Background: Health plans in the United States are struggling to contain rapid growth in their spending on medications. They have responded by implementing multi-tiered formularies, which label certain brand medications 'non-preferred' and require higher patient copayments for those medications. This multi-tier policy relies on patients' willingness to switch medications in response to copayment differentials. The antidepressant class has certain characteristics that may pose problems for implementation of three-tier formularies, such as differences in which medication works for which patient, and high rates of medication discontinuation.
Aims of the study: To measure the effect of a three-tier formulary on antidepressant utilization and spending, including decomposing spending allocations between patient and plan.
Methods: We use claims and eligibility files for a large, mature nonprofit managed care organization that started introducing its three-tier formulary on January 1, 2000, with a staggered implementation across employer groups. The sample includes 109,686 individuals who were continuously enrolled members during the study period. We use a pretest-posttest quasi-experimental design that includes a comparison group, comprising members whose employer had not adopted three-tier as of March 1, 2000. This permits some control for potentially confounding changes that could have coincided with three-tier implementation.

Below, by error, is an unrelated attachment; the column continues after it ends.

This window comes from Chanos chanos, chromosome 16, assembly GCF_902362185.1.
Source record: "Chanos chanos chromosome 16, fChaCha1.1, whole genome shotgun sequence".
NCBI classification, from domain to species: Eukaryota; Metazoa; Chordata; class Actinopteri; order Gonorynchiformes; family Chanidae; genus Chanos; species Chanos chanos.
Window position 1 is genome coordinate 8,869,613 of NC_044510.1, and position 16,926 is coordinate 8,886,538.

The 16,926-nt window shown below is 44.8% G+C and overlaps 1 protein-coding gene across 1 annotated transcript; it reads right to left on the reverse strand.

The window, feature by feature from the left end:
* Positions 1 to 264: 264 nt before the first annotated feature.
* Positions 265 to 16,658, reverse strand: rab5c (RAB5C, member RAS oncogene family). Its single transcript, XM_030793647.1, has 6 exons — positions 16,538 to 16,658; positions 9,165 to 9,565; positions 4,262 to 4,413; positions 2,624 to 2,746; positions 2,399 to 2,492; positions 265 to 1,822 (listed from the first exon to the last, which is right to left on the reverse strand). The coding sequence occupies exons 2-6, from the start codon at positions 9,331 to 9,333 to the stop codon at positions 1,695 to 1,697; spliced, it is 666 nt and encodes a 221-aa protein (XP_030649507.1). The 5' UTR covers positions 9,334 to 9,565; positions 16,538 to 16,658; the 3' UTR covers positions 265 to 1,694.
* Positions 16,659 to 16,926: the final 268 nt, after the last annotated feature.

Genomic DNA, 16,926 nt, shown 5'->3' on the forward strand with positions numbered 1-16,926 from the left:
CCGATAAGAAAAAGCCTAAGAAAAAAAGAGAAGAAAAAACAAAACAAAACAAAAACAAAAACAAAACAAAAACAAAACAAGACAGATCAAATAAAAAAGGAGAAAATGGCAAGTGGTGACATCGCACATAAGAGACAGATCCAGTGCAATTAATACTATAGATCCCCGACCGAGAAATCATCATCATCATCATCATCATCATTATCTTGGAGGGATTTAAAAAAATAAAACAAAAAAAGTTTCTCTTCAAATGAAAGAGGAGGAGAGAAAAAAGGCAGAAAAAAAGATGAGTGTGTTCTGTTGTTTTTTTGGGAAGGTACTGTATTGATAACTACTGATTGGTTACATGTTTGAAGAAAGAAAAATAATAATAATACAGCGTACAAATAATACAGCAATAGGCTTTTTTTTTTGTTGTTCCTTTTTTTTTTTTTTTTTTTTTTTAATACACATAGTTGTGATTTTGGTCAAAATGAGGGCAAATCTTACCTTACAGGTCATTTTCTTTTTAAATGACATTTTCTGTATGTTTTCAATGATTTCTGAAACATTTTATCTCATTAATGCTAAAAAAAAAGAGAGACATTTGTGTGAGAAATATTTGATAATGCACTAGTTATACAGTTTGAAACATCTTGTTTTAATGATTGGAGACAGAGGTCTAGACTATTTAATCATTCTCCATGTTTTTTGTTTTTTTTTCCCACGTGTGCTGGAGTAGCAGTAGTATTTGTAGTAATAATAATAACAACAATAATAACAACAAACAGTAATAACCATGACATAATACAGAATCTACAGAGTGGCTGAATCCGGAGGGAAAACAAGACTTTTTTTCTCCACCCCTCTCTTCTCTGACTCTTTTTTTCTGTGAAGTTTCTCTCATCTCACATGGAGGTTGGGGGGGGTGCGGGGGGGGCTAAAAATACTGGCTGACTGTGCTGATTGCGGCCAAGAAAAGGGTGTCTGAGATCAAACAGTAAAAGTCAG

Results: For the antidepressants that became nonpreferred, prescriptions per enrollee decreased 11% in the three-tier group and increased 5% in the comparison group. The own-copay elasticity of demand for nonpreferred drugs can be approximated as -0.11. Difference-in-differences regression finds that the three-tier formulary slowed the growth in the probability of using antidepressants in the post-period, which was 0.3 percentage points lower than it would have been without three-tier. The three-tier formulary also increased out-of-pocket payments while reducing plan payments and total spending.
Discussion: The results indicate that the plan enrollees were somewhat responsive to the changed incentives, shifting away from the drugs that became nonpreferred. However, the intervention also resulted in cost-shifting from plan to enrollees, indicating some price-inelasticity. The reduction in the proportion of enrollees filling any prescriptions contrasts with results of prior studies for non-psychotropic drug classes. Limitations include the possibility of confounding changes coinciding with three-tier implementation (if they affected the two groups differentially); restriction to continuous enrollees; and lack of data on rebates the plan paid to drug manufacturers.
Implications for health care provision and use: The results of this study suggest that the impact of the three-tier formulary approach may be somewhat different for antidepressants than for some other classes.
Implications for health policy: Policymakers should monitor the effects of three-tier programs on utilization in psychotropic medication classes.
Implications for further research: Future studies should seek to understand the reasons for patients' limited response to the change in incentives, perhaps using physician and/or patient surveys. Studies should also examine the effects of three-tier programs on patient adherence, quality of care, and clinical and economic outcomes.